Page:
The central relationship in the book, between fifteen-year-old Freda and her 25-year-old teacher David is presented at first as a grooming situation, but then as a consensual relationship. As the story progresses, everyone gets on board with this relationship being A Good and Pure Thing, and the consequences of the statutory rape and sexual assault peppered throughout the book are swept away as tragic consequences of a love that was doomed, but not wrong.
I can’t get behind that. A 15 year old and a 25 year old is not a relationship that anyone support. Much less a relationship between a 15 year old and her 25 year old teacher. Freda is under the age of consent for the entirety of the relationship. Not only that, but Freda is in a position of vulnerability, with a huge power imbalance between her and her teacher. Furthermore, it doesn’t MATTER if Freda felt like she was seducing her teacher because, at TEN YEARS older than her, he should know better. Allusions within the book to Nabokov and Lolita’s seductress techniques are less than convincing, and Freda is painted as an equal player in the relationship. But she’s not. She can’t be. Not only is she too young to engage in a consensual sexual relationship, the power imbalance between her and her teacher is such that we should be *more* protective of young people in situations like hers.
And actually, we are. The Sexual Offences Act 2003 raises the age of consent for people in a ‘position of trust’ (like, say, a teacher). Admittedly, the teacher/student relationship in this book predates that legislation (as it’s set in 1968) but the lack of critical awareness on the part of the author, the characters, the publisher… I can’t get behind this at all.
Teachers should *never* engage in a sexual relationship with their students. Not ever. And if there is such sexual chemistry between a fully grown man and a barely pubescent teenager that it cannot be denied (which, ew, but, going with it), there’s certainly no excuse for a) continuing the teacher/student relationship, b) hiding it from her parents, c) not using protection, d) travelling around the country with someone you barely know? Even if, in 1968, this was somehow okay because it was ‘of the time’, why was there not some critical thinking applied by the characters in 2019? Why did they not consider the fact that there’s actually a huge power imbalance here, and a serious amount of danger, and the secrecy of the relationship is probably an indicator that it wasn’t healthy? Even besides the terrible justification of Freda as the seductress, did nobody stop to wonder for a minute why David is open to a sexual relationship with a teenager? Besides that, the last encounter between the two is a perfect example of the power imbalance and the abusive nature of relationships like this. Combined with how David uses abusive tactics to get back into Freda’s good books after that, so that she actually feels guilty for reporting the statutory rape and sexual assault that she suffered? There is a REASON why ages of consent exist, and it’s not just because we want to kill the possibility of teenagers discovering their sexuality.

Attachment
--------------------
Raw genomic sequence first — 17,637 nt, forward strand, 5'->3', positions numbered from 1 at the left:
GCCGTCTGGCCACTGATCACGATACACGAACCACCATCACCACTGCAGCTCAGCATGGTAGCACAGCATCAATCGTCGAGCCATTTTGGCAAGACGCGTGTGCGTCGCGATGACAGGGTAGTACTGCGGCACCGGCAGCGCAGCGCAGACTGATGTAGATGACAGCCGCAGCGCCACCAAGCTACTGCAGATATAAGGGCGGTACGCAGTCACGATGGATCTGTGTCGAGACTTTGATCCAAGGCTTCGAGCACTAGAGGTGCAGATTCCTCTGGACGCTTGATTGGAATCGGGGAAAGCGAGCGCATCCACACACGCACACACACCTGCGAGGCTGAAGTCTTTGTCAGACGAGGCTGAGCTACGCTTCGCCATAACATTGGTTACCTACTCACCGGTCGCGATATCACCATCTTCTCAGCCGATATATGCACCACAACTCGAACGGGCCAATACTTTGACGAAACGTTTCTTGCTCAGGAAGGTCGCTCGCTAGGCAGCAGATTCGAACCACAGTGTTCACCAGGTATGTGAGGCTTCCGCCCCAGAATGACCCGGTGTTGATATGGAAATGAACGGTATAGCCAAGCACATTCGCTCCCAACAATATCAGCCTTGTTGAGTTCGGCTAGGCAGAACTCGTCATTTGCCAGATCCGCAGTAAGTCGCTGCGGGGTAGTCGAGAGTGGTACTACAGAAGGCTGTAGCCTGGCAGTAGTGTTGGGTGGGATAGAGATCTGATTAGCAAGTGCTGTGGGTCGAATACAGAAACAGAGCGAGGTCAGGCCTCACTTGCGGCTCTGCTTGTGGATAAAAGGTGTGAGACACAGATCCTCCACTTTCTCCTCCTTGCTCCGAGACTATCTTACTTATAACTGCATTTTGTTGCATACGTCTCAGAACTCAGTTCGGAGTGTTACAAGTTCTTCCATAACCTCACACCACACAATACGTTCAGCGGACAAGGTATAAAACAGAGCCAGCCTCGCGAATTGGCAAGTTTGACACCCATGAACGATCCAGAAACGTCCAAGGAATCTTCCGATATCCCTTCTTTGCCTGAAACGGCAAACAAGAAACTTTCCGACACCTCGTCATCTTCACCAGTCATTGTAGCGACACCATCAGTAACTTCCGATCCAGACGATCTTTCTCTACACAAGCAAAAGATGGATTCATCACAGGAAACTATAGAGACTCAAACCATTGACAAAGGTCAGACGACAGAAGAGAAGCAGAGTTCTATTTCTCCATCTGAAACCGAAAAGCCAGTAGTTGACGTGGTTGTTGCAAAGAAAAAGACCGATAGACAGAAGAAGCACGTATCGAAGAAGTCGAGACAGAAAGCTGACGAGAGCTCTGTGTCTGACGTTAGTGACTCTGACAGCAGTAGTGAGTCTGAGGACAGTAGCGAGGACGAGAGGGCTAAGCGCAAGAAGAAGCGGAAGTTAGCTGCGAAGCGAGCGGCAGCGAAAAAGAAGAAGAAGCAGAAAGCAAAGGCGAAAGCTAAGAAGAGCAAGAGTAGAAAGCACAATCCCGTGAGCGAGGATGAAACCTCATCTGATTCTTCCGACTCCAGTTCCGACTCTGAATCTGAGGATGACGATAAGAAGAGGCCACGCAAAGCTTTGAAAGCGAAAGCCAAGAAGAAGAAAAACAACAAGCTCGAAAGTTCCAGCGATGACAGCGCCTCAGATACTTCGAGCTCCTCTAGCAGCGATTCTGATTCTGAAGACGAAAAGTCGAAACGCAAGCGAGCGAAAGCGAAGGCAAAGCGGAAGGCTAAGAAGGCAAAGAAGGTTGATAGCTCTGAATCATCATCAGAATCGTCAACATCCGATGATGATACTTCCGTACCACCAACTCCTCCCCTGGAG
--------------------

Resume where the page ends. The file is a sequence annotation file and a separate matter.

I normally love Lewis’s books, as she presents a nuanced and probing look at issues which are thorny and polarising. But this isn’t polarising. This is just wrong, in all senses, and I can’t support it in any way.
One star only because GoodReads won’t let you give less than that.